L.A.'s Chouinard Art Institute chronicled in new documentary film
A new documentary film is the latest chapter in an ongoing effort to keep alive the memory of the defunct Chouinard Art Institute as a foundation slab in L.A.’s rise to art world prominence.
“Curly,” produced and directed by Gianina Ferreyra, addresses the influential school’s history from 1921 to 1972, when it was subsumed into the newly established California Institute of the Arts, and the 21st century effort to rekindle awareness of Chouinard.
The 51-minute film’s first showing is 6:30 p.m. Thursday in the community room of the South Pasadena Public Library, accompanied by a panel discussion involving a number of L.A. art luminaries connected to Chouinard, including Larry Bell, Chaz Bojorquez, Llyn Foulkes and John Van Hamersveld. Art curator Michelle Deziel is the moderator, and admission is free.
The film focuses on the progress of a Los Angeles youngster, Gustavo “Curly” Fernandez, during his enrollment in art classes provided by the Chouinard Foundation, the organization that has tried to keep the school alive, in fact or in spirit. It branches out with interviews and archival material to tell the story of how Nelbert Murphy Chouinard (pronounced shen-ard) launched the independent art school that fostered the talents of Robert Irwin, Ed Ruscha and costume designer Edith Head, among others.
Walt Disney sent his animators there to hone their chops, starting in 1929. Disney would later save the school from bankruptcy in the late 1950s; after his death in 1966 and Nelbert Chouinard’s in 1969, the school came under the control of the Disney-founded CalArts and was dissolved.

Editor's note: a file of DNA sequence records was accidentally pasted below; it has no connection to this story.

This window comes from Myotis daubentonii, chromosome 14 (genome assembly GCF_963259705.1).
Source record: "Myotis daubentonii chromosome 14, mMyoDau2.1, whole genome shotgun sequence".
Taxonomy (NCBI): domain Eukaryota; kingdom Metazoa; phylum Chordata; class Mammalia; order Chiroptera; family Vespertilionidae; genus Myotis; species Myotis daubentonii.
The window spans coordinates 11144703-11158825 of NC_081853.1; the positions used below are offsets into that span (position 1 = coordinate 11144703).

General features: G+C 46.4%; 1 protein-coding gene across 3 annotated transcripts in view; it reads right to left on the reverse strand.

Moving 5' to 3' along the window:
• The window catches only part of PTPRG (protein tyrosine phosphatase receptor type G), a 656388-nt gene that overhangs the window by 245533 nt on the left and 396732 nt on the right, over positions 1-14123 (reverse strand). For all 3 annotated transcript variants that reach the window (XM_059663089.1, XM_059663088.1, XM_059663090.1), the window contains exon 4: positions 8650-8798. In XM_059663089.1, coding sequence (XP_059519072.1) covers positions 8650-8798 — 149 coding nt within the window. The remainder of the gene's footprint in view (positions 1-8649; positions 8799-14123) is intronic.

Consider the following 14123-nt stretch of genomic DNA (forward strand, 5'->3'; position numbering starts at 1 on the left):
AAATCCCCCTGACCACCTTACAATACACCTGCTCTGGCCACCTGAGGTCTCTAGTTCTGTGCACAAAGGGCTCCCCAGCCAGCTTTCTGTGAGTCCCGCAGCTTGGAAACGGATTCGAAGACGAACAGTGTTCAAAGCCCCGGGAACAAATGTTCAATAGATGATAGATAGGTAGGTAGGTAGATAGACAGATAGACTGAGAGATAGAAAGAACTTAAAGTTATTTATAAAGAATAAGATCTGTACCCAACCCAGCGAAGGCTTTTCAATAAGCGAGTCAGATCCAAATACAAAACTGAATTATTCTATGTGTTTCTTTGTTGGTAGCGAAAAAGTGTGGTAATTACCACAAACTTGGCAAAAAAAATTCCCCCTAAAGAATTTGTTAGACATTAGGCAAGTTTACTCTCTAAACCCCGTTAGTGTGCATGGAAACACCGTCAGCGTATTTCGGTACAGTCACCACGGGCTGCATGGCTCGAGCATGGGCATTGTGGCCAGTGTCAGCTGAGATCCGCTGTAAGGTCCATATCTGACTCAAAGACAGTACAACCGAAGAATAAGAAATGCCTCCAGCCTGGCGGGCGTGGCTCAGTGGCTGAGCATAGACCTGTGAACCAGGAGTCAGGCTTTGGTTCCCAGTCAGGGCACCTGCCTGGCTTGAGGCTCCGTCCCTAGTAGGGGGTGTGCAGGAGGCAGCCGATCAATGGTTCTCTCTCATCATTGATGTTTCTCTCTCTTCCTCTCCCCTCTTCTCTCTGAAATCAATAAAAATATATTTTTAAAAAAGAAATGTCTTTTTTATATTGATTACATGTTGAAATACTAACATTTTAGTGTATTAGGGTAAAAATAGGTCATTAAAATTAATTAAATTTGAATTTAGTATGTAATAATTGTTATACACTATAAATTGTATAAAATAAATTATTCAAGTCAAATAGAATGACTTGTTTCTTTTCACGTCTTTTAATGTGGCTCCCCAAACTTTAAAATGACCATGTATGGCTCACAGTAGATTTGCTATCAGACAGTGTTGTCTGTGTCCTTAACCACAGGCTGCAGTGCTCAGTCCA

The Chouinard revival was spearheaded in the 2000s by Dave Tourje, who became fascinated by the saga after buying and restoring Nelbert Chouinard’s 1907 home in South Pasadena. He helped to establish the Chouinard Foundation, which produced a 2001 retrospective exhibition and gave art classes, first in its own building and then under contract with L.A.’s Department of Recreation and Parks. Since 2009, when funding for the art classes ran out, Tourje has focused on keeping the Chouinard name alive, including a Chouinard Foundation website stocked with archival material.
Two of Chouinard’s independent college-level art education peers in the Los Angeles area are still going: Otis College of Art and Design, founded in 1918, and Art Center College of Design, launched in 1930.
Besides promoting “Curly,” Tourje said, the Chouinard Foundation is trying to develop “a large, Chouinard-based masterworks show” that ideally could be shown at a major L.A. museum and subsequently go on tour. It also wants to develop a coffee-table book that would “revolve around Chouinard’s influence in the L.A. art world, but also explore connections to the other schools such as Otis and CalArts.”
More a dream than a plan, at this point, would be acquiring the former Chouinard Art Institute building at 743 Grand View St. in Los Angeles, now a child-care center, and uncovering and refurbishing “Street Meeting,” a mural that David Alfaro Siqueiros created in the building’s courtyard in 1932, while teaching at the school. It showed a labor organizer addressing a multiracial crowd of workers, making it a politicized companion to the now-recovered “America Tropical,” which Siqueiros painted in downtown L.A. the same year as a protest of American economic imperialism in Latin America.
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